Math World Egg-static About New Egg-shape Equation

By: Jesslyn Shields  | 

egg sizes
The long sought after universal formula for egg shape is a big step in understanding how and why the shapes evolved, which will make important technological and biological applications possible. Philipp Schulze/picture alliance/Getty Images

Birds lay eggs, but not all of them are built the same. A chicken, for instance, lays elliptical eggs, while King penguin eggs are teardrop shaped. And while not all eggs are created equal, they all have a similar job: to be big enough to incubate a baby bird while small enough to efficiently pass out of a mama bird's body. Not only that, but they also have to be able to bear the weight of a parent's body, and under no circumstances should their shape allow them to roll. Birds have perfected all this, as did their dinosaur ancestors before them.

Not that it was easy — or easy to understand. Scientists, engineers and mathematicians have long puzzled over eggs. There are four general shapes an egg can be: sphere, ellipsoid, ovoid and what's known as pyriform, or pear-shaped. While the shapes of the first three have been described by mathematicians with equations, the geometry of the fourth, conical shape has had egg experts scratching their heads for years.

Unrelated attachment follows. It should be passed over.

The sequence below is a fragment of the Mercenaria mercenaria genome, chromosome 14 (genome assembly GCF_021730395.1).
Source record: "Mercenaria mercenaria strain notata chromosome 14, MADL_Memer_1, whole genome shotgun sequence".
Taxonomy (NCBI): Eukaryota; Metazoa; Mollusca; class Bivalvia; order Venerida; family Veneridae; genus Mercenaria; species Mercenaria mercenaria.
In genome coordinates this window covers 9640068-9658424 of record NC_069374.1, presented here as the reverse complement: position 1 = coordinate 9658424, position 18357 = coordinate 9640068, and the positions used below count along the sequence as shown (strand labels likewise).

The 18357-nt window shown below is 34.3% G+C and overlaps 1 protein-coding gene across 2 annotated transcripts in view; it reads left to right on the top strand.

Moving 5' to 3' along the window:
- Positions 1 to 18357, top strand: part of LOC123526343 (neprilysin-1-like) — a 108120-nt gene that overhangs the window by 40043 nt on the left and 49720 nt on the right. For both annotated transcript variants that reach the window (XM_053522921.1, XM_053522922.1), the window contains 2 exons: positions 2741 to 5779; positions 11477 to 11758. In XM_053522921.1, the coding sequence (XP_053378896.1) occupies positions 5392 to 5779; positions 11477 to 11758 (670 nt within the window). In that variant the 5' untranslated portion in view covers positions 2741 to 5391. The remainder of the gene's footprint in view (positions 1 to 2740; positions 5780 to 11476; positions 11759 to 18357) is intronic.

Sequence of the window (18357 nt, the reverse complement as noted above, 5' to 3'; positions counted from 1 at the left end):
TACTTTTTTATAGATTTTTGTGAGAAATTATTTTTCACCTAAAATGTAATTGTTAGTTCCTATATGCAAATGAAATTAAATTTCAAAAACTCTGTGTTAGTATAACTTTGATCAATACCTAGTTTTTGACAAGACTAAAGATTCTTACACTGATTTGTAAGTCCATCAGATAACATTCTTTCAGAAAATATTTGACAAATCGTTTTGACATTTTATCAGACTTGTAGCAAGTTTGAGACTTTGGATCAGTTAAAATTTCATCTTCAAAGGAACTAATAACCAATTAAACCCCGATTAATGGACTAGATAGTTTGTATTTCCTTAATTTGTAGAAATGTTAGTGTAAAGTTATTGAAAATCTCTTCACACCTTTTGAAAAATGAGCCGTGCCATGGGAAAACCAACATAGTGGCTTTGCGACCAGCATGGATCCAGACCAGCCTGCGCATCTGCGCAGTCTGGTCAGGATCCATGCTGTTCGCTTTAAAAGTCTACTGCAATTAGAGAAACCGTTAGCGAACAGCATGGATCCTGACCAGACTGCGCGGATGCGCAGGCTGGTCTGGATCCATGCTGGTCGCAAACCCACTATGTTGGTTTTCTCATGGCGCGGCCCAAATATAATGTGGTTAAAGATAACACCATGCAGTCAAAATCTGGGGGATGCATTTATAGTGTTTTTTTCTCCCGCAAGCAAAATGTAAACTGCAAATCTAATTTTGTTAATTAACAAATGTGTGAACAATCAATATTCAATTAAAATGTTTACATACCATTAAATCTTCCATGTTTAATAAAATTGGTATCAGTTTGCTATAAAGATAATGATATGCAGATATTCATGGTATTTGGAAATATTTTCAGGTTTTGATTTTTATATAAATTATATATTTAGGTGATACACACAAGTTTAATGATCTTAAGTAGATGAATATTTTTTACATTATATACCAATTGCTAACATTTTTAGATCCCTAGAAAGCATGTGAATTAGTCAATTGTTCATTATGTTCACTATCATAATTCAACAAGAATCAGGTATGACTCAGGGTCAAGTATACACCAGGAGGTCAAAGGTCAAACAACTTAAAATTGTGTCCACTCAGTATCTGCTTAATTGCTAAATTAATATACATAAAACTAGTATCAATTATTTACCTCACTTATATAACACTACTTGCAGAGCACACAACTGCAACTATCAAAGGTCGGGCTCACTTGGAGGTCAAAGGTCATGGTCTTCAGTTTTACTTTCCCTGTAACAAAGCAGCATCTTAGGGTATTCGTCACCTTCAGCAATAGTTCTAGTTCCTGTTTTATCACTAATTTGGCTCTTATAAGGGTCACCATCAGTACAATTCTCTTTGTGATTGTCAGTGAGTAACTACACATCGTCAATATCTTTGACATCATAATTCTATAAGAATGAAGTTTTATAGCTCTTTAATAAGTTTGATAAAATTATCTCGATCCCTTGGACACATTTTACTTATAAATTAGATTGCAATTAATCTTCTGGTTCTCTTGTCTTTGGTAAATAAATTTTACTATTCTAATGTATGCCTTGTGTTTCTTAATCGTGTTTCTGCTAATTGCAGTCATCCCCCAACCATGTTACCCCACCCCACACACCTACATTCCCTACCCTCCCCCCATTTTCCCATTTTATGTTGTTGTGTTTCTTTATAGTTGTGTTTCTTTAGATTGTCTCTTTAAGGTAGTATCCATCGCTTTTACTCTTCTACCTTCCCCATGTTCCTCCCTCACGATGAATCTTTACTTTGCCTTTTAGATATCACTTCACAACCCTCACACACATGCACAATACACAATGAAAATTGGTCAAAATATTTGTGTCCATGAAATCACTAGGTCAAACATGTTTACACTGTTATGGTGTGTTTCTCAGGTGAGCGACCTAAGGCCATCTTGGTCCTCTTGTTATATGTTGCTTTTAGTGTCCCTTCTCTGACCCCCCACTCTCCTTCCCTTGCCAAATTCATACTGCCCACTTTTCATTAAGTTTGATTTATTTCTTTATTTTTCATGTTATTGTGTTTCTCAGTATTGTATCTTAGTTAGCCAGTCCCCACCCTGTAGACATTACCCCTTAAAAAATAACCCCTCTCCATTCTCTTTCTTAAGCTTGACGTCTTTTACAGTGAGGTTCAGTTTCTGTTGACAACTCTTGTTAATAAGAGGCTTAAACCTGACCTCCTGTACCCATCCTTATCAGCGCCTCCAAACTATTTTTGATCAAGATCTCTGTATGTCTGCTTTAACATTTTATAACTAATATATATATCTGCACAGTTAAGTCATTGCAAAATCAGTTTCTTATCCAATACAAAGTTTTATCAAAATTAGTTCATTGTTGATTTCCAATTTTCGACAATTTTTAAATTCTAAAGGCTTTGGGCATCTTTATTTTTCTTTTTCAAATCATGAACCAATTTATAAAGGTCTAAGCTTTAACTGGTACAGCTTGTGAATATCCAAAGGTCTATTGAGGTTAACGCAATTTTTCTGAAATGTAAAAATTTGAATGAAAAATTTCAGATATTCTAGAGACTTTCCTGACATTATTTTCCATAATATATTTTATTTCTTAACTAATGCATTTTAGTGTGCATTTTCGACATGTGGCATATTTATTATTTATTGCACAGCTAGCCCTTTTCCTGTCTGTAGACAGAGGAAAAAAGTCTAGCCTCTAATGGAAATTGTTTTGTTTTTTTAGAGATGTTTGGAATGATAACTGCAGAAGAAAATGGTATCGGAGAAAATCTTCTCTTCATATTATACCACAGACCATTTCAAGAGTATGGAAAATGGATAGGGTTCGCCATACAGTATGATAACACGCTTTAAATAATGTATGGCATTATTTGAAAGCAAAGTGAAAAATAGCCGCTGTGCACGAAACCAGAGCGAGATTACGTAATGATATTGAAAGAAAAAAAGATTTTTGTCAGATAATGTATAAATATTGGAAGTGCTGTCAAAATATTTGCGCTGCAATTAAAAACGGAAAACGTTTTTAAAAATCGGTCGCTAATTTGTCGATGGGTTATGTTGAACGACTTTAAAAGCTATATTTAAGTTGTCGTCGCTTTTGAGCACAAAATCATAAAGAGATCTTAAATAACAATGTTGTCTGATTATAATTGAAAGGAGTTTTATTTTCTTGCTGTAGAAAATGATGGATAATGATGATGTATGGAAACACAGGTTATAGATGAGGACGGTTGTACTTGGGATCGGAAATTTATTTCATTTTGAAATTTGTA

Research published in August 2021 in Annals of the New York Academy of Sciences has cracked the case of a mathematical formula that can describe the shape of every bird egg. Unlike previous formulas, this one covers pyriform, or "pear-shaped" eggs, which are laid by penguins and wading birds.

The research team at the University of Kent added a function to the formula for the ovoid egg shape to create a universal formula that can describe any egg you might stumble upon. The measurements needed for the formula are the egg length, maximum breadth, shift of the vertical axis and the diameter at one quarter of the egg length. Here is the basic formula:

egg sizes
The formula covers pyriform, or "pear-shaped" eggs, such as those from penguins and wading birds.
Kent School of Biosciences/HowStuffWorks

The quest for this formula might not seem to have much in the way of practical application, but it can help scientists understand more about how eggs evolved. It will also be helpful to engineers trying to emulate the elegant, thin-walled strength of an egg in other, human-made structures. And that's not all.

"We look forward to seeing the application of this formula across industries, from art to technology, architecture to agriculture," study co-author Valeriy Narushin said in a press release. "This breakthrough reveals why such collaborative research from separate disciplines is essential."